A solution came in the form of the design of the "gallery" car, which features upper levels, which are "mezzanines" or "balconies" running along both sides of the car, with an open area between them. Some gallery cars have up to four separate galleries (one on each side, times two for access from each end).
This enables the conductor(s) walking along on the lower level to easily reach up and punch or validate tickets of the passengers seated on the mezzanine level. Passengers can place their tickets in clips along a lengthwise panel, located slightly above the conductor's head and within easy reach. The conductor can then quickly check tickets and move to the next car.
Another advantage of bilevel gallery cars is the relatively low first step of the vestibule entrance to the car, which is 14 inches (371 mm) above the head of the rail. The advantage of this is that commuter rail operators do not have to spend funds on building high-level platforms; a low-level platform is all that is necessary, at a far lower cost. This can be a major disadvantage as well, as many commuter rail systems prefer high-level platforms as they can decrease loading and unloading times substantially, and greatly improve access to trains for the disabled. 5⁄8
Such cars are used by Metra in and around Chicago, by Caltrain along the west side of San Francisco Bay, by Montreal's Agence métropolitaine de transport, by Virginia Railway Express (VRE) in Northern Virginia, by Nashville's Music City Star and by MARC Train in Maryland. They provide high capacity (155 to 169 passengers each). Chicago's commuter rail system is currently receiving new versions of these cars. Caltrain, the San Francisco peninsula commuter rail service, has recently overhauled its fleet. Some of these gallery cars are ex-Metra cars. Canadian Vickers manufactured a batch of Gallery Cars (7 coaches and 2 cab control cars) for Canadian Pacific Railway for use in Montreal that later were acquired by Agence métropolitaine de transport.
Downsides of gallery cars are the often narrow and difficult access to the seats.
In container transport
Similar to passenger cars, one may also have bilevel cargo cars. In intermodal freight transport, many modern types of container well cars cars are designed to accommodate "double-stacking." Where passengers and freight rail use the same lines, containers may have required increasing the lines' structure gauge. Passengers and freight are usually separated. Containers are 8 feet (2.44 m) wide and 8 feet 6 inches (2.59 m) tall or sometimes 9 feet 6 inches (2.9 m) tall. Therefore double stack freight is 17 feet (5.18 m), 18 feet (5.49 m) or 19 feet (5.79 m) above well car floor height. When the double stack is 19 feet (5.79 m) above floor the over all height is 20 ft 2 in (6.15 m) above top of rail.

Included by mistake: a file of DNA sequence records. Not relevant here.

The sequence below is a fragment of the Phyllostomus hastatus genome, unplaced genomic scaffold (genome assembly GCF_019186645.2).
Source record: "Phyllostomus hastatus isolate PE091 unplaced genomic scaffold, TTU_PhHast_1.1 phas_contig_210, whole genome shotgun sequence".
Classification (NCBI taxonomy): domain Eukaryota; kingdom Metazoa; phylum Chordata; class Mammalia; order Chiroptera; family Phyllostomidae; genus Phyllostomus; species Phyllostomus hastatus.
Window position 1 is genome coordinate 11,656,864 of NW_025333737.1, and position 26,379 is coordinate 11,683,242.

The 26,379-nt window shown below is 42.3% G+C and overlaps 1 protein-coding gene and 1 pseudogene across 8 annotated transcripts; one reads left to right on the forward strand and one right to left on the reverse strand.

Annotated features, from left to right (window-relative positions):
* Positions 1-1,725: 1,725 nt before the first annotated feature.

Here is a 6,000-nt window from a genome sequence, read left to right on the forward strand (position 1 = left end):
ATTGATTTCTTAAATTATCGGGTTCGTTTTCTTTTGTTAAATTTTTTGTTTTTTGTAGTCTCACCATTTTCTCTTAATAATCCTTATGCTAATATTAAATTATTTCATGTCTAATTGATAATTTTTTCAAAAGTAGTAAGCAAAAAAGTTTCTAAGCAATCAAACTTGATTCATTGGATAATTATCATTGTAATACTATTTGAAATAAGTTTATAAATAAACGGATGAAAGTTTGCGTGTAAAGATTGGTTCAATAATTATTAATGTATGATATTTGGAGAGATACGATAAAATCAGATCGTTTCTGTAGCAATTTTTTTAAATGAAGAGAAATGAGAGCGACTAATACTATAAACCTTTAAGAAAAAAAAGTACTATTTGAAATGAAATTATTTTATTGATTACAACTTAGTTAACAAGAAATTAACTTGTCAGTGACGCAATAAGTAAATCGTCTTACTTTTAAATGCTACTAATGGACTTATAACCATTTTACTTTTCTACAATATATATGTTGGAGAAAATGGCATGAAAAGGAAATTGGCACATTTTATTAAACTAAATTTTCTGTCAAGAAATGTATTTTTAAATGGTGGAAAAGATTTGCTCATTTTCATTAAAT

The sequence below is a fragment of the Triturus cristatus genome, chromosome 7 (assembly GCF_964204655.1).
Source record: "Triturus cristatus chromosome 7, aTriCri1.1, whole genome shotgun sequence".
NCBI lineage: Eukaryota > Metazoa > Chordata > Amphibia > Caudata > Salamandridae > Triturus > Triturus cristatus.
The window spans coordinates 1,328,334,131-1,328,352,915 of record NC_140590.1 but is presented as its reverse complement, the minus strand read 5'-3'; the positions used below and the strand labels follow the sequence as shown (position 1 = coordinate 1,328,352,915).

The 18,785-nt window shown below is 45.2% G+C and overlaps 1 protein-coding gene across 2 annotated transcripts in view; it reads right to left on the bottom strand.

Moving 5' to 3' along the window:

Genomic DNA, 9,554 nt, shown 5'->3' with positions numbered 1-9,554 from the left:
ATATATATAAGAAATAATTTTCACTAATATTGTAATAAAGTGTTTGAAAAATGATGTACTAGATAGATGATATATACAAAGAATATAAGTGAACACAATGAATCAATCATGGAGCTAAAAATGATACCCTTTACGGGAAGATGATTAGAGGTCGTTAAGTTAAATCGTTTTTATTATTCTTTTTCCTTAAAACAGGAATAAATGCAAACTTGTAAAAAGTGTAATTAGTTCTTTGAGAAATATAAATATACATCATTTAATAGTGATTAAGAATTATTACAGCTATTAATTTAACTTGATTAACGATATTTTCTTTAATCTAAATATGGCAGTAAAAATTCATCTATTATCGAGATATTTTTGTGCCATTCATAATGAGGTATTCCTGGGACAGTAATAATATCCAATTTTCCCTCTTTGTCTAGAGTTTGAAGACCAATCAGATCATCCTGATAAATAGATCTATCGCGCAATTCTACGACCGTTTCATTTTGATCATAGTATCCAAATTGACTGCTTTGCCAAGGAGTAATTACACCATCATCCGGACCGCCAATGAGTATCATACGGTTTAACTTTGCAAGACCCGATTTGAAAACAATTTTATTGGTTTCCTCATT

In North America autoracks are bilevel or trilevel.
- ^ a b c "L.I.R.R. May Add Double-Decker Coaches". The New York Times. 21 September 1988. http://select.nytimes.com/gst/abstract.html?res=FB0711F935550C728EDDA00894D0484D81. Retrieved 11 January 2011.
- ^ "How green are our trains? We don't know, AMT says". The Montreal Gazette. 10 January 2011. http://www.montrealgazette.com/technology/green+trains+know+says/4084097/story.html. Retrieved 11 January 2011.
- ^ "VIA Rail begins experiment with Amtrak bi-level train". The Phoenix. 21 September 1984. http://news.google.com/newspapers?id=7URgAAAAIBAJ&sjid=tXANAAAAIBAJ&pg=6050,1291356&dq=bi-level+train&hl=en. Retrieved 11 January 2011.
- ^ "Double-decker trains may ease overcrowding". The Telegraph. 30 December 2005. http://www.telegraph.co.uk/news/uknews/1506613/Double-decker-trains-may-ease-overcrowding.html. Retrieved 11 January 2011.
- ^ http://www.business-standard.com/india/news/first-ac-double-decker-train-flagged-offbengal/451142/
- ^ "Bulleid Double Decker Society". Members.tripod.com. http://members.tripod.com/~dart75/bddscut.htm. Retrieved 2010-07-07.
- ^ LIRR
- ^ NJT
- ^ "Inc. - Bombardier - Home". Bombardier. 2010-07-02. http://www.bombardier.com/index.jsp. Retrieved 2010-07-07.
- ^ http://www.emdx.org/rail/DeuxMontagnes/Tunnel/CoupeTunnelDouble.gif
- ^ "Kawasaki MBCR Bi-Level Cars". http://www.kawasakirailcar.com/mbta.htm#1. Retrieved 2010-07-08.
- ^ a b c "More renovated gallery cars in service on Fredericksburg Line". The Free Lance-Star. 22 February 2004. http://news.google.com/newspapers?id=gTQzAAAAIBAJ&sjid=5QgGAAAAIBAJ&pg=4176,5703656&dq=gallery-car+train&hl=en. Retrieved 11 January 2011.